Image for representation. Photograph:( Reuters )
Two top telecom companies must pay up a total of 85,000 crore rupees in dues to the government. The apex court's order will have severe economic consequences.
The Indian telecom industry is under duress after the Supreme Court came down heavily on telecom companies for not paying dues on time to the government.
The judges accused the telcos of "contempt of court". Even the telecom department officials were rebuked.
Now, three telecom companies must pay a very heavy bill together worth Rupees one lakh crore.
Here's all you need to know about the consequences of the ruling:
The telecom industry is reeling under the slam of the Supreme Court's gavel. Two top telecom companies must pay up a total of 85,000 crore rupees in dues to the government. The order will have severe economic consequences.
Vodafone Idea could shut down, causing over 13,000 people to lose their jobs. The number could be higher if we include all those who run "recharge shops" across the country. Plus, the mobile bill of customers may shoot up.
Consumers may have to pay substantially more for their mobile data packs and voice calls because of the stress.
The top court had set a January 23 as the deadline. It has pulled up the government for not enforcing the deadline.
Another telecom giant, Bharti Airtel, owes Rupees 35,000 crore, while Vodafone Idea owes over 50,000 crores.
The companies must pay the sum by March 17.
The telecom giants have paid some of the money and have sought more time for the rest.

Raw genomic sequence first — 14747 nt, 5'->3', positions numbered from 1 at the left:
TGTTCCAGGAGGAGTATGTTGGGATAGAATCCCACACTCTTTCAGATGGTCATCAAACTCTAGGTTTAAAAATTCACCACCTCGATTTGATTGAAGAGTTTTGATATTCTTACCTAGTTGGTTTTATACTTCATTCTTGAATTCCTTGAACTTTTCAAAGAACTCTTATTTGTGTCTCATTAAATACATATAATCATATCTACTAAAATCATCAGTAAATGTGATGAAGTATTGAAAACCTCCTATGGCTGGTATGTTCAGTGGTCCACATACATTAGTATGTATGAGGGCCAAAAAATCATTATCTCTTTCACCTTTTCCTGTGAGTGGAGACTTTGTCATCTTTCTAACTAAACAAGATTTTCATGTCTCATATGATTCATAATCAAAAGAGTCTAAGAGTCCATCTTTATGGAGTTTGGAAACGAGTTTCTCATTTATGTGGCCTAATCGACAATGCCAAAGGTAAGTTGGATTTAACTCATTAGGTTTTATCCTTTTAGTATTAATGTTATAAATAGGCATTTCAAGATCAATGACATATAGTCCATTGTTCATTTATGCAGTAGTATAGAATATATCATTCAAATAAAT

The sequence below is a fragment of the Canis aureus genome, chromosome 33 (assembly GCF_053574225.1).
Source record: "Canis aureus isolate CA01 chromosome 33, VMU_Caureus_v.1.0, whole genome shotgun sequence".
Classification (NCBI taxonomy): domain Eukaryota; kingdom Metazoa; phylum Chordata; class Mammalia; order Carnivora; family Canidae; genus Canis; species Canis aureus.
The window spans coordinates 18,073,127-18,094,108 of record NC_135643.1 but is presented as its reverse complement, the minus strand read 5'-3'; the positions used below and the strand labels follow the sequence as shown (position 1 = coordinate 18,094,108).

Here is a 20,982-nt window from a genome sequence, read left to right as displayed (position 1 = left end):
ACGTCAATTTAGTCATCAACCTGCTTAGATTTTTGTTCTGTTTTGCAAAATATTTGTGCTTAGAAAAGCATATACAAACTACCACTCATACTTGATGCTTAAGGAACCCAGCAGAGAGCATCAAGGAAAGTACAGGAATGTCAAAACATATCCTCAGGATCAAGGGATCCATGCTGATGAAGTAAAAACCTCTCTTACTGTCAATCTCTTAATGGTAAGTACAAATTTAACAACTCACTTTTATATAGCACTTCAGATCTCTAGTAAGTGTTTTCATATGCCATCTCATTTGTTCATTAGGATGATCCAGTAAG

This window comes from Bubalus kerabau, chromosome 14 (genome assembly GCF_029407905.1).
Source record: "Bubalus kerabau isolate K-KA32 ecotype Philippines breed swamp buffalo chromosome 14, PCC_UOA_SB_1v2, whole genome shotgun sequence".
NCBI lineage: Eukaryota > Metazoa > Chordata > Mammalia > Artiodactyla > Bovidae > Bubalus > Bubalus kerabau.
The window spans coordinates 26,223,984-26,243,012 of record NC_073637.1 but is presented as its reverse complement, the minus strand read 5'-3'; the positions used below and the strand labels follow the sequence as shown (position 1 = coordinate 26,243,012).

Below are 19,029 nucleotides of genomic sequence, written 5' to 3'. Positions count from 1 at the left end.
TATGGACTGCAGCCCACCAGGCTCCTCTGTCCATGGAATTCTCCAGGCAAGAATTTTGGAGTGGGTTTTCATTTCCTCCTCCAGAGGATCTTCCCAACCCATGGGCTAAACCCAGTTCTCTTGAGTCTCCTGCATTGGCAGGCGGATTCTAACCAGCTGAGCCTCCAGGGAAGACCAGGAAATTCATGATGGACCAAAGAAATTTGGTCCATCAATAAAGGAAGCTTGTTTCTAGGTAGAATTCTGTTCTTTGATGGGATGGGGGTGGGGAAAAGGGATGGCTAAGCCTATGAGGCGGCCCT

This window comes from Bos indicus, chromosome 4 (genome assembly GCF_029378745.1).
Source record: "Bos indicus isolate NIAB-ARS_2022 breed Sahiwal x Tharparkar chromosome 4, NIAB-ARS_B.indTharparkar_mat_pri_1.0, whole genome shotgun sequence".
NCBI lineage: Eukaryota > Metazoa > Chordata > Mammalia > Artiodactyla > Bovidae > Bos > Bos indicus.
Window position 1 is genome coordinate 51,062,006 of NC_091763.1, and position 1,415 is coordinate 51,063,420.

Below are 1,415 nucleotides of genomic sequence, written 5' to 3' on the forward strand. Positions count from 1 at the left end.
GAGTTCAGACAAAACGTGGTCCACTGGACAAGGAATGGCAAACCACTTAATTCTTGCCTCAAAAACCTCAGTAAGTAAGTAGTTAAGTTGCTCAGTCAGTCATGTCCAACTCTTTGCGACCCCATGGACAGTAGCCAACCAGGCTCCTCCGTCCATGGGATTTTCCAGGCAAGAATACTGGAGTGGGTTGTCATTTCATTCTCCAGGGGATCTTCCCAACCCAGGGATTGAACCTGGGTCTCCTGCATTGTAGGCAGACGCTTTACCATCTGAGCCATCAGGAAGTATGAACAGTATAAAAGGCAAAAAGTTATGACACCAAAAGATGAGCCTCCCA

But why do these companies have to pay such massive dues?
The legal conflict is around 14 years old. The dispute is over the definition of revenue. The worst-hit is Vodafone Idea which is saddled with mounting losses and debt and owes the biggest chunk to the government. The company says it will collapse if the government does not give any relief.
The collapse of Vodafone Idea would make it the third bankruptcy of a local mobile carrier in two years after that of Aircel and Rcom.
It all started with the arrival of Mukesh Ambani's Reliance Jio, which slashed the existing mobile data prices to an extent that India today offers the world's cheapest mobile data packs.
Once Jio did it, others had to follow thus dipping their hands to the bottom of their coffers to stay competitive.
Meanwhile, data-hungry Indian consumers became more demanding, pushing the companies into a data war.
The Supreme Court ruling will change all this.
In order to pay the dues, telecom operators could raise the tariffs by 25 to 30 per cent by the end of the year.
So, young India will now begin to feel the pinch, as they begin to shell out more for less data.